Gene Colan was the penciller on Batman in 1982, and he did up a cover for No. 351, inked by Frank Giacoia. Perhaps wanting a larger, more active Batman, Ernie Colón and Dick Giordano were tasked to re-draw the figure. Here are both of them coloured up.

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The Silver Surfer by John Buscema

I ran across a really grotty copy of the late John Buscema's pencils for this page from The Silver Surfer v3 No. 110. Detailed below are the steps from inks to layout to turn it into a cover.

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The Doom Patrol Covers III

Following up on a previous post and this one too, here are three more interpretations of The Doom Patrol done by current artists, with cover layouts by myself.

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ROM the Space Knight by Jeff Slemons

One of the early integrations of electronic features into an action figure, the ROM action figure didn't do well in the market, but the Marvel comic lasted 75 issues and four annuals. He'll return to comics in 2016 via IDW Publishing.

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The Doom Patrol Covers II

Following up on a popular post, here are three more interpretations of The Doom Patrol done by current artists, with cover layouts by myself.

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DC Comics Presents No. 26 Cover by Jim Starlin

DC Comics Presents No. 26 is more often remembered as the first appearance of The New Teen Titans, but it also marked the first appearance of Jim Starlin as a DCCP artist.

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The Doom Patrol Covers I

The original Doom Patrol was a comic book series from DC Comics in the 1960s. Created by Arnold Drake and Bruno Premiani, they first appeared in My Greatest Adventure No. 80, 1963, and the book was renamed for the team as of No. 86. The series ran until No. 121, 1968, when the Patrol seemingly sacrificed themselves to save the small fishing village of Codsville, Maine. They'd come back in different incarnations with different characters and different levels of popularity with readers.

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Batman Year One

From 1986, this house ad was the first piece we saw from what was going to become a classic Batman storyline by Frank Miller and David Mazzucchelli.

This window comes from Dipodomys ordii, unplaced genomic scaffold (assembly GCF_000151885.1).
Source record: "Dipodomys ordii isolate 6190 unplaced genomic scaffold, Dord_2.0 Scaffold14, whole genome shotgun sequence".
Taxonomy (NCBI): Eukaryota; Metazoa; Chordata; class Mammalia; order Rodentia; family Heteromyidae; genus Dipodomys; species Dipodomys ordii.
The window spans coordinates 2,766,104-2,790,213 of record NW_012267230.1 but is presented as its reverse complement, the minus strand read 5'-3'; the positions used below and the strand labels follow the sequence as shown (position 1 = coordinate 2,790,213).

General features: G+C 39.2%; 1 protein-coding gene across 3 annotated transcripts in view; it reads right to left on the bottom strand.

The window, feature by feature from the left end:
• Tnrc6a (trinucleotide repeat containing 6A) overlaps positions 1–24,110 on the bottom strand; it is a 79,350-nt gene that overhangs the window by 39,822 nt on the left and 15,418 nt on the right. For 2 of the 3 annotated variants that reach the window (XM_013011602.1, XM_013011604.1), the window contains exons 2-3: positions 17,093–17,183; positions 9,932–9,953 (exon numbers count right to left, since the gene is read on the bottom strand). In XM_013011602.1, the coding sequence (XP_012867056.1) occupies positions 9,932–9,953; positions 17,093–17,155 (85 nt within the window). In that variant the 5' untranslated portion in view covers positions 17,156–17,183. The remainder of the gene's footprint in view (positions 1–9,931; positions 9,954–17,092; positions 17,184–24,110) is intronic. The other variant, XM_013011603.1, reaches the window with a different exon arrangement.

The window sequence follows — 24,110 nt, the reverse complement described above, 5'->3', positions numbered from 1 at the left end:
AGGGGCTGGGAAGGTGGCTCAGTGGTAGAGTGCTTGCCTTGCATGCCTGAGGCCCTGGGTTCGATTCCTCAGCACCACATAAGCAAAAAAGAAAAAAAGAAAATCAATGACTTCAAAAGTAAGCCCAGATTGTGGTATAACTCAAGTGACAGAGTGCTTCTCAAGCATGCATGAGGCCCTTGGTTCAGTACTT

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Wonder Woman No. 269 Cover by Andru & Giordano

From July 1980, we have a great cover by Ross Andru and Dick Giordano, a prolific cover team for many DC titles during this period.

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Star-Lord by Byrne & Austin

Back in 1976, Marv Wolfman – then editor-in-chief for Marvel Comics – came up with the name Star-Lord and passed it on to writer Steve Englehart to flesh it out. The result appeared in Marvel Preview #4, January 1976.

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Justice League of America No. 66 Cover: Dillin or Adams?

From November 1968, two versions of the cover to DC Comics' Justice League of America No. 66 have survived. The first, drawn by Dick Dillin and Joe Giella was rejected. The second was drawn by Neal Adams and made it to the newsstands. I've coloured them both up here from scans of the original art.

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Hawkman and The Justice Society of America by Joe Kubert

From 1970, Joe Kubert provided this powerful illustration for The Steranko History of Comics 1. Here it is in colour, and with trade dress from different eras of DC Comics.
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Blue Beetle No. 5 (1965) Cover by Fraccio & Giordano

From March/April 1965, Bill Fraccio and Dick Giordano deliver a combative cover for Charlton Comics' Blue Beetle No. 5. I'd be worried about giant-sized chess pieces threatening a princess, too.

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Charlton Bullseye featuring The Blue Beetle

Charlton Bullseye was a late entry with new content from Charlton Comics. Unlike the previous Bullseye – started as a fanzine in the 1970s – the second volume was an anthology which gave new talent a chance to be published. It ran for 10 issues before it was cancelled.